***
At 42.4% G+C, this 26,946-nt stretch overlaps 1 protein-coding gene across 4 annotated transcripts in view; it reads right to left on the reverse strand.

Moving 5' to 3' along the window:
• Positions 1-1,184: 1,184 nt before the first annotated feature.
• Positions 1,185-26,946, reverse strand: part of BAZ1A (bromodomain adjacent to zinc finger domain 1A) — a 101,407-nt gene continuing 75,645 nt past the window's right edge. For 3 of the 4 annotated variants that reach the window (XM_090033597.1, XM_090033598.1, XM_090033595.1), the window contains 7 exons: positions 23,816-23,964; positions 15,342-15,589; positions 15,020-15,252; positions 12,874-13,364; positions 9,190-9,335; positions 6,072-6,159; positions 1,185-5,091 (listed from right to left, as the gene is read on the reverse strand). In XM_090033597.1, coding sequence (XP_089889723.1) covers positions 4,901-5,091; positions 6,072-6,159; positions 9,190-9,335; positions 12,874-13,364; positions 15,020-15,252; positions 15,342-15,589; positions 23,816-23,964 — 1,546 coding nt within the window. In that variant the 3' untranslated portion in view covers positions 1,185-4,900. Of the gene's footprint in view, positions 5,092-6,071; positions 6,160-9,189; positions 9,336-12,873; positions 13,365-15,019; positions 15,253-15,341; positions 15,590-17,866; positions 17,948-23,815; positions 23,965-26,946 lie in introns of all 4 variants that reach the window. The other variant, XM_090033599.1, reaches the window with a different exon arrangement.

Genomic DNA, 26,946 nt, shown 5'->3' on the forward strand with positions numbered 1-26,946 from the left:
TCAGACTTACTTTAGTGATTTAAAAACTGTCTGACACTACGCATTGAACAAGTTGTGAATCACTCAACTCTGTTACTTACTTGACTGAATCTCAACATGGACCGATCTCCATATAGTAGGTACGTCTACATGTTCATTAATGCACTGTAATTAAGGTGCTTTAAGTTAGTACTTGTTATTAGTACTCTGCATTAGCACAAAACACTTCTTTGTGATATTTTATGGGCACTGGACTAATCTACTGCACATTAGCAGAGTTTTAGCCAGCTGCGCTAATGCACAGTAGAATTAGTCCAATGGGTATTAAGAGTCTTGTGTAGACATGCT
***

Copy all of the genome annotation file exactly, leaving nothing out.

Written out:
At 42.4% G+C, this 26,946-nt stretch overlaps 1 protein-coding gene across 4 annotated transcripts in view; it reads right to left on the reverse strand.

Moving 5' to 3' along the window:
• Positions 1-1,184: 1,184 nt before the first annotated feature.
• Positions 1,185-26,946, reverse strand: part of BAZ1A (bromodomain adjacent to zinc finger domain 1A) — a 101,407-nt gene continuing 75,645 nt past the window's right edge. For 3 of the 4 annotated variants that reach the window (XM_090033597.1, XM_090033598.1, XM_090033595.1), the window contains 7 exons: positions 23,816-23,964; positions 15,342-15,589; positions 15,020-15,252; positions 12,874-13,364; positions 9,190-9,335; positions 6,072-6,159; positions 1,185-5,091 (listed from right to left, as the gene is read on the reverse strand). In XM_090033597.1, coding sequence (XP_089889723.1) covers positions 4,901-5,091; positions 6,072-6,159; positions 9,190-9,335; positions 12,874-13,364; positions 15,020-15,252; positions 15,342-15,589; positions 23,816-23,964 — 1,546 coding nt within the window. In that variant the 3' untranslated portion in view covers positions 1,185-4,900. Of the gene's footprint in view, positions 5,092-6,071; positions 6,160-9,189; positions 9,336-12,873; positions 13,365-15,019; positions 15,253-15,341; positions 15,590-17,866; positions 17,948-23,815; positions 23,965-26,946 lie in introns of all 4 variants that reach the window. The other variant, XM_090033599.1, reaches the window with a different exon arrangement.

Genomic DNA, 26,946 nt, shown 5'->3' on the forward strand with positions numbered 1-26,946 from the left:
TCAGACTTACTTTAGTGATTTAAAAACTGTCTGACACTACGCATTGAACAAGTTGTGAATCACTCAACTCTGTTACTTACTTGACTGAATCTCAACATGGACCGATCTCCATATAGTAGGTACGTCTACATGTTCATTAATGCACTGTAATTAAGGTGCTTTAAGTTAGTACTTGTTATTAGTACTCTGCATTAGCACAAAACACTTCTTTGTGATATTTTATGGGCACTGGACTAATCTACTGCACATTAGCAGAGTTTTAGCCAGCTGCGCTAATGCACAGTAGAATTAGTCCAATGGGTATTAAGAGTCTTGTGTAGACATGCT